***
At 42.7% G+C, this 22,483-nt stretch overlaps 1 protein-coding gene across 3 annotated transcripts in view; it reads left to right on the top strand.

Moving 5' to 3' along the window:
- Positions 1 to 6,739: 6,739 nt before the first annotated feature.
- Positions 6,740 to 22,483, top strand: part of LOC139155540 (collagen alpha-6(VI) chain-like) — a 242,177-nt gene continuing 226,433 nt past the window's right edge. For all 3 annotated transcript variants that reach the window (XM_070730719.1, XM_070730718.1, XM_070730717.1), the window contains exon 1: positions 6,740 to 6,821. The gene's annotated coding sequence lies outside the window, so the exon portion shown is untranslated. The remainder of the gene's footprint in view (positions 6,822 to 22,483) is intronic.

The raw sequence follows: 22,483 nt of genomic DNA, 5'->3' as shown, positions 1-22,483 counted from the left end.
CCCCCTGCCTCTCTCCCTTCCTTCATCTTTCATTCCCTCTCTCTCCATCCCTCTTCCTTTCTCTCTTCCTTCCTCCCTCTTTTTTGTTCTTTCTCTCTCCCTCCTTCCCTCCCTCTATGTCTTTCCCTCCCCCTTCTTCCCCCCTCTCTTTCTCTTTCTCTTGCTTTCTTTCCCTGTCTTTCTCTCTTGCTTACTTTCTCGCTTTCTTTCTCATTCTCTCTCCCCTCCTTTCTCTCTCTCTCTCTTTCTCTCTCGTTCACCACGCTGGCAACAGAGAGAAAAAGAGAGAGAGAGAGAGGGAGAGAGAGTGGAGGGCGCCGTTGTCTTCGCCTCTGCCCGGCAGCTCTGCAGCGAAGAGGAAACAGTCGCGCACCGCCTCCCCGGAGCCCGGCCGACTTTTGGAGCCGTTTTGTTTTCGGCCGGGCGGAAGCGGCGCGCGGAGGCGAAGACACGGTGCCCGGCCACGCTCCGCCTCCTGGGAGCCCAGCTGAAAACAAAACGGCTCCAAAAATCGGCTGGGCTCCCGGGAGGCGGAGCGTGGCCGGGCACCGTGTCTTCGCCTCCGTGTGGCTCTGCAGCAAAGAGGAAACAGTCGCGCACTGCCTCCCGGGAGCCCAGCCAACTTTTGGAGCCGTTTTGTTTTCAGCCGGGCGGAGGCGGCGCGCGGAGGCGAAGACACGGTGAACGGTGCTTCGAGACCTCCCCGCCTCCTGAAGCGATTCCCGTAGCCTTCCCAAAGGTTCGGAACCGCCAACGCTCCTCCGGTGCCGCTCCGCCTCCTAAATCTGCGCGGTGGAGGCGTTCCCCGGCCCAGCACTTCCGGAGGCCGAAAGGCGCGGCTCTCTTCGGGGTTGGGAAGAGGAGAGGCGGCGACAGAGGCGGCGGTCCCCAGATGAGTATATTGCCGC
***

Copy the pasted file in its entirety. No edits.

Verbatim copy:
At 42.7% G+C, this 22,483-nt stretch overlaps 1 protein-coding gene across 3 annotated transcripts in view; it reads left to right on the top strand.

Moving 5' to 3' along the window:
- Positions 1 to 6,739: 6,739 nt before the first annotated feature.
- Positions 6,740 to 22,483, top strand: part of LOC139155540 (collagen alpha-6(VI) chain-like) — a 242,177-nt gene continuing 226,433 nt past the window's right edge. For all 3 annotated transcript variants that reach the window (XM_070730719.1, XM_070730718.1, XM_070730717.1), the window contains exon 1: positions 6,740 to 6,821. The gene's annotated coding sequence lies outside the window, so the exon portion shown is untranslated. The remainder of the gene's footprint in view (positions 6,822 to 22,483) is intronic.

The raw sequence follows: 22,483 nt of genomic DNA, 5'->3' as shown, positions 1-22,483 counted from the left end.
CCCCCTGCCTCTCTCCCTTCCTTCATCTTTCATTCCCTCTCTCTCCATCCCTCTTCCTTTCTCTCTTCCTTCCTCCCTCTTTTTTGTTCTTTCTCTCTCCCTCCTTCCCTCCCTCTATGTCTTTCCCTCCCCCTTCTTCCCCCCTCTCTTTCTCTTTCTCTTGCTTTCTTTCCCTGTCTTTCTCTCTTGCTTACTTTCTCGCTTTCTTTCTCATTCTCTCTCCCCTCCTTTCTCTCTCTCTCTCTTTCTCTCTCGTTCACCACGCTGGCAACAGAGAGAAAAAGAGAGAGAGAGAGAGGGAGAGAGAGTGGAGGGCGCCGTTGTCTTCGCCTCTGCCCGGCAGCTCTGCAGCGAAGAGGAAACAGTCGCGCACCGCCTCCCCGGAGCCCGGCCGACTTTTGGAGCCGTTTTGTTTTCGGCCGGGCGGAAGCGGCGCGCGGAGGCGAAGACACGGTGCCCGGCCACGCTCCGCCTCCTGGGAGCCCAGCTGAAAACAAAACGGCTCCAAAAATCGGCTGGGCTCCCGGGAGGCGGAGCGTGGCCGGGCACCGTGTCTTCGCCTCCGTGTGGCTCTGCAGCAAAGAGGAAACAGTCGCGCACTGCCTCCCGGGAGCCCAGCCAACTTTTGGAGCCGTTTTGTTTTCAGCCGGGCGGAGGCGGCGCGCGGAGGCGAAGACACGGTGAACGGTGCTTCGAGACCTCCCCGCCTCCTGAAGCGATTCCCGTAGCCTTCCCAAAGGTTCGGAACCGCCAACGCTCCTCCGGTGCCGCTCCGCCTCCTAAATCTGCGCGGTGGAGGCGTTCCCCGGCCCAGCACTTCCGGAGGCCGAAAGGCGCGGCTCTCTTCGGGGTTGGGAAGAGGAGAGGCGGCGACAGAGGCGGCGGTCCCCAGATGAGTATATTGCCGC